If the aim was for "John Tucker Must Die" to be a sharp-clawed dark comedy about high school politics in the vein of 1989's "Heathers" and 2004's "The Girl Next Door
," then director Betty Thomas (2002's "I Spy
") and scripter Jeff Lowell (not surprisingly, a sitcom writer) were in way over their heads. As a biting satire, the film is generic and spineless, not smart enough to have anything of worth to say about its setting or characters and not ruthless enough to go for the throat. Taken as a silly teen romp and nothing more, the picture fares only slightly better. As a cast of fresh-scrubbed actors playing 17-year-olds but looking more like twentysomething models go gamely through the paces, the picture never really locates its purpose, nor is it funny, sweet or knowledgeable enough to make the viewer care about what's happening on the screen.
When head cheerleader Heather (Ashanti), animal activist Beth (Sophia Bush) and chronic overachiever Carrie (Arielle Kebbel) discover that they are all being played by the hottest, most popular guy in school, John Tucker (Jesse Metcalfe), they take their anger out on each other. Enter new girl in school Kate (Brittany Snow), a self-imposed wallflower who suggests that they join forces to take vengeance out on the real culprit. When their acts of tyranny don't work as planned and John once again ends up on top, the three girls formulate a different scheme in which Kate will work to make John fall hopelessly in love with her and then break his heart. This, too, doesn't go quite as anticipated when Kate, much to her denial, actually starts to fall under John's smooth-talking spell.
In the PG-13 fantasy world that "John Tucker Must Die" populates, drugs and alcohol do not seem to exist, sex is something that is passingly mentioned but never seen, and high school is primarily a place where students walk through hallways with no place to go. In addition, the only subjects to take are science and phys ed, and every day ends in a pep rally. For some this might seem like a dream come true, but it doesn't even begin to resemble what a person's teenage years are really like.
With that taken into account, there is a semi-watchability to the picture in that the soundtrack (mixing current Top 40 hits with '80s covers) is fun to listen to and there are zero chances that a brain cell will be required to follow the goings-on of its shallow characters. John Tucker is a dog in the way he handles as many girls as possible at any given time, but the incessant plotting by Heather, Beth and Carrie to hurt him turns them into even worse offenders than their focus of cruelty. This trio could have been developed into real-seeming individuals through the course of the film, and a lot is made early on of how their different cliques would never associate with each other under normal circumstances, but their two-dimensionality blends them together. It also is worth noting that they are never seen with their own groups of friends, and their every appearance and dialogue exchange is solely related to the plot. They have no interests outside of seeking revenge on John Tucker, which unintentionally causes them to look pathetic.
Rising from the clichés with a speck of class is Brittany Snow (2005's "The Pacifier
"), a fresh and likable actress whose down-to-earth portrayal of Kate encompasses her limited development and a trite subplot involving her young mother's (Jenny McCarthy) tendency to date jerks. Were Kate pulled out of this throwaway comedy and transplanted into a high school-set script that was as savvy as she, she would be an ideal protagonist with refreshing depth to go along with her attractively unconventional looks.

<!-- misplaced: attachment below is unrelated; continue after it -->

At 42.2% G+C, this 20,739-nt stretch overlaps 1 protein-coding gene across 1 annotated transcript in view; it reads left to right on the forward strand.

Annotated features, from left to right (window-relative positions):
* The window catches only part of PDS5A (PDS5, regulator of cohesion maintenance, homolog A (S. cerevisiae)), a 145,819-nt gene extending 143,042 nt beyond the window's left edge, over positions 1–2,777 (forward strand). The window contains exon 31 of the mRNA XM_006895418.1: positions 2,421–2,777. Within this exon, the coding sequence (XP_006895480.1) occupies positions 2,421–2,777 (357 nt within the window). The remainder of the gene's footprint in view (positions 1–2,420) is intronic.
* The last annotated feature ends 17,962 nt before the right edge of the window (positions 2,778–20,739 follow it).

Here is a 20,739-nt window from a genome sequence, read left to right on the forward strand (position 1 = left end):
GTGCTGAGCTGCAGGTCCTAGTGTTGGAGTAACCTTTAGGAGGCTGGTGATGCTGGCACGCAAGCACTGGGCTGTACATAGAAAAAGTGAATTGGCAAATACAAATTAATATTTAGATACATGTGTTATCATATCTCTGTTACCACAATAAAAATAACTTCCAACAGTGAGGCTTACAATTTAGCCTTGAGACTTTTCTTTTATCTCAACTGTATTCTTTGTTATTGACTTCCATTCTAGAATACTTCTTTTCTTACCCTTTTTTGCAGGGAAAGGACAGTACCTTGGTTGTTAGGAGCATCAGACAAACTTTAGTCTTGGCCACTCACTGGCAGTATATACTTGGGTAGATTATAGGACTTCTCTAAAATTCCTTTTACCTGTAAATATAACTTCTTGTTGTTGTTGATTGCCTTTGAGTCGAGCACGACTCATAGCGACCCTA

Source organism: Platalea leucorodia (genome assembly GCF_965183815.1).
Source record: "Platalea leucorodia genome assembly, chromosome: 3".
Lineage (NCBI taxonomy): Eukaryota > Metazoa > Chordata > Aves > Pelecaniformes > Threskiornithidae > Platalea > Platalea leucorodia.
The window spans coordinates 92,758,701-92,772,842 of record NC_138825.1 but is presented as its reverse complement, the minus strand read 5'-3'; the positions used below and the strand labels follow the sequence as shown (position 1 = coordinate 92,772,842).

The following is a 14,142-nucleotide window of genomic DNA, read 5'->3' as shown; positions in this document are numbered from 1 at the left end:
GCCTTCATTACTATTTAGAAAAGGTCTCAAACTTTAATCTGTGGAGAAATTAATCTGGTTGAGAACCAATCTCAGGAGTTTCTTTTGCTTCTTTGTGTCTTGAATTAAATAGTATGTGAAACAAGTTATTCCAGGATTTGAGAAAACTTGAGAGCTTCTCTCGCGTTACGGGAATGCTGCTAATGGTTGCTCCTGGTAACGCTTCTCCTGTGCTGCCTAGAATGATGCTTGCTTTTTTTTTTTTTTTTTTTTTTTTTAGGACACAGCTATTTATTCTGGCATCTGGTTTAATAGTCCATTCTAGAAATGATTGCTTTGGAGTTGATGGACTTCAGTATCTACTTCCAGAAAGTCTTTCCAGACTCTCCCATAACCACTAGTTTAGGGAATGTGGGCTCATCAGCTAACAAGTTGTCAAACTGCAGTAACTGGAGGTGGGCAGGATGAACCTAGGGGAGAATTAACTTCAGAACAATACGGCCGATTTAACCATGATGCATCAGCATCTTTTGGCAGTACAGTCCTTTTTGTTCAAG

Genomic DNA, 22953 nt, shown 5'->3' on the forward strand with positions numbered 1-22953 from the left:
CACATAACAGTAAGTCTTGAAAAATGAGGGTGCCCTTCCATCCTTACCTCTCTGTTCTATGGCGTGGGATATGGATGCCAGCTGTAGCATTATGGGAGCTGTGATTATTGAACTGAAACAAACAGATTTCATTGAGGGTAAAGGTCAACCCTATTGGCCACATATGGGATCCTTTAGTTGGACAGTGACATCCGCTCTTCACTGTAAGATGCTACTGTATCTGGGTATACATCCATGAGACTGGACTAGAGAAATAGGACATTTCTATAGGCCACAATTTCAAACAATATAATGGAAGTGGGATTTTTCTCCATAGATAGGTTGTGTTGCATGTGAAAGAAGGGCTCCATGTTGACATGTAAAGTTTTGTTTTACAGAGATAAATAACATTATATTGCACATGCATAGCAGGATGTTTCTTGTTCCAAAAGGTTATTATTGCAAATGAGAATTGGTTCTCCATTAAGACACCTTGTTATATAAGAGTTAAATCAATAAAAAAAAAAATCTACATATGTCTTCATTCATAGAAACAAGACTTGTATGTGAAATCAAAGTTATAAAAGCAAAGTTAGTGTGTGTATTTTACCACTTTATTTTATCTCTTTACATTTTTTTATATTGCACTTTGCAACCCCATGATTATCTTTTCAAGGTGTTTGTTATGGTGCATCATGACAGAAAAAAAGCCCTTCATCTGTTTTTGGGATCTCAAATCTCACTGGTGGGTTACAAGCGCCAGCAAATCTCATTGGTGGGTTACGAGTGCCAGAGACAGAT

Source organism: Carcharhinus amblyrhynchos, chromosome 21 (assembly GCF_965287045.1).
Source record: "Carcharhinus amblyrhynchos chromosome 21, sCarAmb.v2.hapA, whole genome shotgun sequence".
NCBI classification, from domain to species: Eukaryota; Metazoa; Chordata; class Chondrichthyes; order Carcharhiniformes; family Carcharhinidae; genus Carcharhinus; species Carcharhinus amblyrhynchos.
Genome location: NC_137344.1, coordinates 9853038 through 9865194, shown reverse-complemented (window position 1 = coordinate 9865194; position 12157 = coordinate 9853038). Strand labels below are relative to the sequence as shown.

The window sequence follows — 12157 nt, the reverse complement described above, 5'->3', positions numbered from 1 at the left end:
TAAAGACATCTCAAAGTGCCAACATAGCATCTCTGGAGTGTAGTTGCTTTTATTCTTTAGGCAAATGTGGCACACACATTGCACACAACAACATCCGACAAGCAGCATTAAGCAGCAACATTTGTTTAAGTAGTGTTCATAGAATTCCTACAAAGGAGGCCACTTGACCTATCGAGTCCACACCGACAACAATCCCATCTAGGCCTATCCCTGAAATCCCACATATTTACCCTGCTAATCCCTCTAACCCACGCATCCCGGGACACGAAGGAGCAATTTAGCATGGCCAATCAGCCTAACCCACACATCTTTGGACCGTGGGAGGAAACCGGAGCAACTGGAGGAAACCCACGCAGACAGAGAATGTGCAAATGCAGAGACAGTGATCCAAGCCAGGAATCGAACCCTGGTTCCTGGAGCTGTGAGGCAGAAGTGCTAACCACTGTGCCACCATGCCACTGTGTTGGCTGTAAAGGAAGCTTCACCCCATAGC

If John Tucker is used as a plot device rather than a multifaceted human being, Jesse Metcalfe (TV's "Desperate Housewives") should at least get credit for conveying why it is everyone else either wants to go out with him or be like him. John Tucker might be a serial cheater, but he's never outwardly mean to others and there is a charm to him. Ashanti (2005's "Coach Carter
"), Sophia Bush (2006's "Stay Alive
") and Arielle Kebbel (2006's "Aquamarine
") round out the main cast as Heather, Beth and Carrie. All of them are promising, energetic performers, but the roles they must play are thankless. Finally, whomever's idea it was to have Jenny McCarthy (2003's "Scary Movie 3
") play the mother of Kate should have their head examined. McCarthy is surprisingly good in a rare straight role, but it is laughable that she would be the biological parent of the 20-year-old Brittany Snow. That might be part of the joke, but since their scenes together are treated seriously it's a missed opportunity.
"John Tucker Must Die" steals from better movies in the teen genre (Cheap Trick's "I Want You to Want Me" plays a part in the proceedings, just as it did in 1999's "10 Things I Hate About You
"), which only calls attention to how inferior this one is. The broad, lazy humor only sporadically elicits chuckles, with the best gag being a catfight involving volleyballs; the sorta-kinda romance between John and Kate is a lost cause because Kate is lying to John and, in return, John can't be trusted; and the story trajectory is so shortsighted that it can barely withstand the already-brief 87-minute running time. "John Tucker Must Die," a figurative rather than literal title, doesn't insult one's intelligence, but it does waste it. There was a great possibility to explore the complicated ins and outs of high school cliques and relationships, but director Betty Thomas squanders the results by never breathing life or authenticity into the characters and their plights.